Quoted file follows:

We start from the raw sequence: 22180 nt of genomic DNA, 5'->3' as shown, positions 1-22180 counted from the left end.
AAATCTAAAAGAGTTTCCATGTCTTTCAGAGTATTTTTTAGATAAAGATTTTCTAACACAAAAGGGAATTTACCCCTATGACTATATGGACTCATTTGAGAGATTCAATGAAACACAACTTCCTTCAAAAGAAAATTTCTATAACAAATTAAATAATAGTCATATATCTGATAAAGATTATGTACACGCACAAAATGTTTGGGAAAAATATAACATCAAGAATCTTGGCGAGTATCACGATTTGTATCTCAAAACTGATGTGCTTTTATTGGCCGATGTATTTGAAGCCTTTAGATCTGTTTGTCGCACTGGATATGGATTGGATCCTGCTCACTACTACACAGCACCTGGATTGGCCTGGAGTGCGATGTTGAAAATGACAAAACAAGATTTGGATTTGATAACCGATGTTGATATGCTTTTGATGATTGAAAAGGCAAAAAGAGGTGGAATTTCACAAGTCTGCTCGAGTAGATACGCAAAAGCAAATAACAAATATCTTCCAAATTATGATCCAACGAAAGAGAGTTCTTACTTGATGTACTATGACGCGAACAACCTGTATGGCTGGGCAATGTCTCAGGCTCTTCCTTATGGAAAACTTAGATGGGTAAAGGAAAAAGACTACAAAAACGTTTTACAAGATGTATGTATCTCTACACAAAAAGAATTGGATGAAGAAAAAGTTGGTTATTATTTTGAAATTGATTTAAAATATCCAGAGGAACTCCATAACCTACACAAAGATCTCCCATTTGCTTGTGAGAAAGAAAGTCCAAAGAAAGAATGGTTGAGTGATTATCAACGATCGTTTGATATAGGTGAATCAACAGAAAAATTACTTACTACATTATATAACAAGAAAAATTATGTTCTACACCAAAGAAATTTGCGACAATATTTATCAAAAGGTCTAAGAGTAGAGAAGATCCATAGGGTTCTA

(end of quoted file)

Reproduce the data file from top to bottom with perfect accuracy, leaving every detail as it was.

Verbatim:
We start from the raw sequence: 22180 nt of genomic DNA, 5'->3' as shown, positions 1-22180 counted from the left end.
AAATCTAAAAGAGTTTCCATGTCTTTCAGAGTATTTTTTAGATAAAGATTTTCTAACACAAAAGGGAATTTACCCCTATGACTATATGGACTCATTTGAGAGATTCAATGAAACACAACTTCCTTCAAAAGAAAATTTCTATAACAAATTAAATAATAGTCATATATCTGATAAAGATTATGTACACGCACAAAATGTTTGGGAAAAATATAACATCAAGAATCTTGGCGAGTATCACGATTTGTATCTCAAAACTGATGTGCTTTTATTGGCCGATGTATTTGAAGCCTTTAGATCTGTTTGTCGCACTGGATATGGATTGGATCCTGCTCACTACTACACAGCACCTGGATTGGCCTGGAGTGCGATGTTGAAAATGACAAAACAAGATTTGGATTTGATAACCGATGTTGATATGCTTTTGATGATTGAAAAGGCAAAAAGAGGTGGAATTTCACAAGTCTGCTCGAGTAGATACGCAAAAGCAAATAACAAATATCTTCCAAATTATGATCCAACGAAAGAGAGTTCTTACTTGATGTACTATGACGCGAACAACCTGTATGGCTGGGCAATGTCTCAGGCTCTTCCTTATGGAAAACTTAGATGGGTAAAGGAAAAAGACTACAAAAACGTTTTACAAGATGTATGTATCTCTACACAAAAAGAATTGGATGAAGAAAAAGTTGGTTATTATTTTGAAATTGATTTAAAATATCCAGAGGAACTCCATAACCTACACAAAGATCTCCCATTTGCTTGTGAGAAAGAAAGTCCAAAGAAAGAATGGTTGAGTGATTATCAACGATCGTTTGATATAGGTGAATCAACAGAAAAATTACTTACTACATTATATAACAAGAAAAATTATGTTCTACACCAAAGAAATTTGCGACAATATTTATCAAAAGGTCTAAGAGTAGAGAAGATCCATAGGGTTCTA